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Virtuous Designs for Tabular Data Modelling

Much of the beauty of Microsoft's Tabular model is the apparent ability to escape weeks of star-schema modelling that are common place in OLAP cubes. While tabular can be blazingly fast both to develop models for as well as to use, the performance of the Vertipaq engine varies massively depending on how you present your data to it.

Below are several data modelling patterns you are likely to encounter:


The Monolithic table design involves joining all source tables together into a single denormalized representation. Tabular is able to group / aggregate and filter rows easily in this model, so while care needs to be taken when writing DAX expressions, the resulting cube will perform well.
Pros:
  • Easy to get started. 
  • Performs well.
Cons:
  • DAX expressions trickier to write. 
  • Cube loading times may suffer. 
  • Only similar-grained data can be accommodated.


When facts are derived from disparate sources, a monolithic design is not practical. In this case, multiple fact tables can be conformed by presenting a fa├žade of filtering tables. Unlike traditional OLAP dimensions, these table do not need to present surrogate keys – only the union of unique columns values that appear in the joined fact tables.

Pros:
  • Easy to implement.
  • Fact tables perform relatively well.
Cons:
  • Quickly becomes messy due to all the small filter tables - User experience degraded.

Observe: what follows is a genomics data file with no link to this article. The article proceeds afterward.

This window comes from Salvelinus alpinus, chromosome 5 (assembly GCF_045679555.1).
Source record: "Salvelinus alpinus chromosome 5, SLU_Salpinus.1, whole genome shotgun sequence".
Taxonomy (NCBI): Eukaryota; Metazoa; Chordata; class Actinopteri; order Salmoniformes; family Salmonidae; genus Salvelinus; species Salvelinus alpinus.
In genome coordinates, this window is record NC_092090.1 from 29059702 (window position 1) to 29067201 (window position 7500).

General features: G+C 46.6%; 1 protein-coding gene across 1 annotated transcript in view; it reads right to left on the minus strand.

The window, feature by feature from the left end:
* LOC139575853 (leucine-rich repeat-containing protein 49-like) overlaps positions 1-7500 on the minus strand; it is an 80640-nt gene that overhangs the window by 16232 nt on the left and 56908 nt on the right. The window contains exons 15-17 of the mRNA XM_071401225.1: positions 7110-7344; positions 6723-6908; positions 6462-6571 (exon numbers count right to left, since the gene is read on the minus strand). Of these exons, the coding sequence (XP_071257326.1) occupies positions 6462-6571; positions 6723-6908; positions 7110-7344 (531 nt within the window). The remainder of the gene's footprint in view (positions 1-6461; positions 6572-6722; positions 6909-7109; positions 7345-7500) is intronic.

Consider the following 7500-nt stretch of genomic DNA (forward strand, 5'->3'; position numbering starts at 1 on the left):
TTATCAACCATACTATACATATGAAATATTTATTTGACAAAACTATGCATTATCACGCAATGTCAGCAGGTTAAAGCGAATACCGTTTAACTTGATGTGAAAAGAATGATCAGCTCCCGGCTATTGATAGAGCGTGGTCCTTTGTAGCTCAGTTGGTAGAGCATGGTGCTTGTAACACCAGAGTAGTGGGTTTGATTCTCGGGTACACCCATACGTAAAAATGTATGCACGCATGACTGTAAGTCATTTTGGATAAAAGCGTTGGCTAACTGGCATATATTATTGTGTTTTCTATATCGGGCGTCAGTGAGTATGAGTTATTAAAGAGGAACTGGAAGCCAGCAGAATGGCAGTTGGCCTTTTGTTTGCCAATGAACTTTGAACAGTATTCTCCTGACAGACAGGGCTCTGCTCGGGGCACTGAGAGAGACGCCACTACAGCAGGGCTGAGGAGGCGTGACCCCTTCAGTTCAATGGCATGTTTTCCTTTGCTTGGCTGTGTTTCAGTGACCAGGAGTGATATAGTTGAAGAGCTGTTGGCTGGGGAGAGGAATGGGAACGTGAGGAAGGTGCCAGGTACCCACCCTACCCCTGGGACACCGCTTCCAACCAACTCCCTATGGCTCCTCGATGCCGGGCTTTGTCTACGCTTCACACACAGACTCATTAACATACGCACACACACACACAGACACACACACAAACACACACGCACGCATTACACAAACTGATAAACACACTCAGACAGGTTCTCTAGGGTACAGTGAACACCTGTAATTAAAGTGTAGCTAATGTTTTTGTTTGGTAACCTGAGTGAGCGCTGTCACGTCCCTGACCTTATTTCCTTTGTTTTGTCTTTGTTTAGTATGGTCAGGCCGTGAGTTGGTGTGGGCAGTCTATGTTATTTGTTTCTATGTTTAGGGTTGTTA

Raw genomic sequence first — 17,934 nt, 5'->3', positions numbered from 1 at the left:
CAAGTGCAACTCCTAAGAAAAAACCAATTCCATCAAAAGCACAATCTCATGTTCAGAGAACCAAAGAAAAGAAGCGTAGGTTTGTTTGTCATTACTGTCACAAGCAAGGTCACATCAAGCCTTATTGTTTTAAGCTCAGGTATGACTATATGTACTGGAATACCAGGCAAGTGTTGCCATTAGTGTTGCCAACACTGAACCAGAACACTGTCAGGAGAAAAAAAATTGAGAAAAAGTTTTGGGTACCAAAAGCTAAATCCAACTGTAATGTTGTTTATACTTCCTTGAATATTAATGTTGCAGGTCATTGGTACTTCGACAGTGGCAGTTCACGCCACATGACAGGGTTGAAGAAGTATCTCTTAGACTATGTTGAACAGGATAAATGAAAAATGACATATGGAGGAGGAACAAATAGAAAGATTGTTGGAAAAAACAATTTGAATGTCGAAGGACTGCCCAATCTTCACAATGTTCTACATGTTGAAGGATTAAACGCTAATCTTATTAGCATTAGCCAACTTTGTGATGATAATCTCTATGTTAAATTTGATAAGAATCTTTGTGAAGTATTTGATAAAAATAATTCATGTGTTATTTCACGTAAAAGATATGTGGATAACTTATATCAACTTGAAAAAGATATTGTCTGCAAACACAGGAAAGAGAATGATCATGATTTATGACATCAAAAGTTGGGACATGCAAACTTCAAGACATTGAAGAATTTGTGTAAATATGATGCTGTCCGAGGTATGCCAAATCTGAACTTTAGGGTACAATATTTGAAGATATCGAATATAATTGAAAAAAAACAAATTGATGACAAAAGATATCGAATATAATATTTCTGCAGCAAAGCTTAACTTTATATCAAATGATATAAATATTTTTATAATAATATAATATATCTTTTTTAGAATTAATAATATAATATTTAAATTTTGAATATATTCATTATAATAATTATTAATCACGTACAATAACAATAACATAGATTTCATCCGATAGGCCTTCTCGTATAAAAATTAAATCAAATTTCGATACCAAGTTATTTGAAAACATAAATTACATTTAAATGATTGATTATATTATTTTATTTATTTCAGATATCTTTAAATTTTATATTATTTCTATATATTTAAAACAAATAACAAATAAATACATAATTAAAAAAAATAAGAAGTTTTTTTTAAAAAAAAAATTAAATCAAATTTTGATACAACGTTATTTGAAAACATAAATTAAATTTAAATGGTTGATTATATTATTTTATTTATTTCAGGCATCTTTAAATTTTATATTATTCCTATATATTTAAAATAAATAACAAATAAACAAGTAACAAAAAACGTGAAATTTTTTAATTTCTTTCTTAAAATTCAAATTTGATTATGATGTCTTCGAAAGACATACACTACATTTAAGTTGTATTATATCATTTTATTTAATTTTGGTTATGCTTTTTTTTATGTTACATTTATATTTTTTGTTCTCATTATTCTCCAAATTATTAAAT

The end user experience can, in some cases, be improved by hiding facts behind a chain of filtering tables. When this chain of tables present behavior that is consistent with an end-user’s understanding of the business, the model becomes easier t consume.

Such chains usually perform moderately when compared to other virtuous patterns, but can provide an ideal end-user experience.

Pros:
  • Balance between performance and end user experience.
Cons:
  • Harder to implement – careful planning needed to figure out how to push each filtering column into just one place upstream of its facts.
  • Is only useful when calculations only rely on one fact table at a time – i.e. where the formula engine can convert the entire expression into an “inner joined” SQL statement.

There are also several design patterns that, with few exceptions, produce poorer performance than their virtuous counterparts:



Avoid designs where the same filter(able) columns appear in multiple places. Inevitably, business will ask a question that involve both facts tables. The filter can only be (easily) applied to one table or the other, but not both.
Options:
  • Add a common filtering table, or
  • Combine (union) the facts into a monolithic table.

While many-to-many relationships are possible in analysis services, they rarely perform well since they are often bridges between large tables millions of rows.

Alternatives to consider:
  • Combine all of the fact tables.
  • Combine two of the fact tables into a child of the remaining table.


Patterns that rely on large (>1m rows) tables to facilitate joins between facts perform poorly.
The reason for this is that the formula engine cannot resolve the joins in a single query to the storage engine, and so instead it:
  1. Uses the filter to query all keys from the large intermediate table.
  2. Passes the keys back to the storage engine to get the first set of facts.
Characteristics of this pattern:
  • Extremely slow measures (minutes instead of milliseconds)
  • Memory exhaustion failures.
Alternatives to consider:
  • Combine the fact tables.
  • Create a third [combined] fact table.
  • Join the fact tables directly to the filtering table.

For similar reasons to the “large intermediate table” design, using filtered child tables to filter parent tables can result in lack-lustre performance, stemming from how the formula engine resolves the query.
Alternatives to consider:
  • Link the parent table directly to the filtering of the small dimension.
  • Combine the child and parent table.
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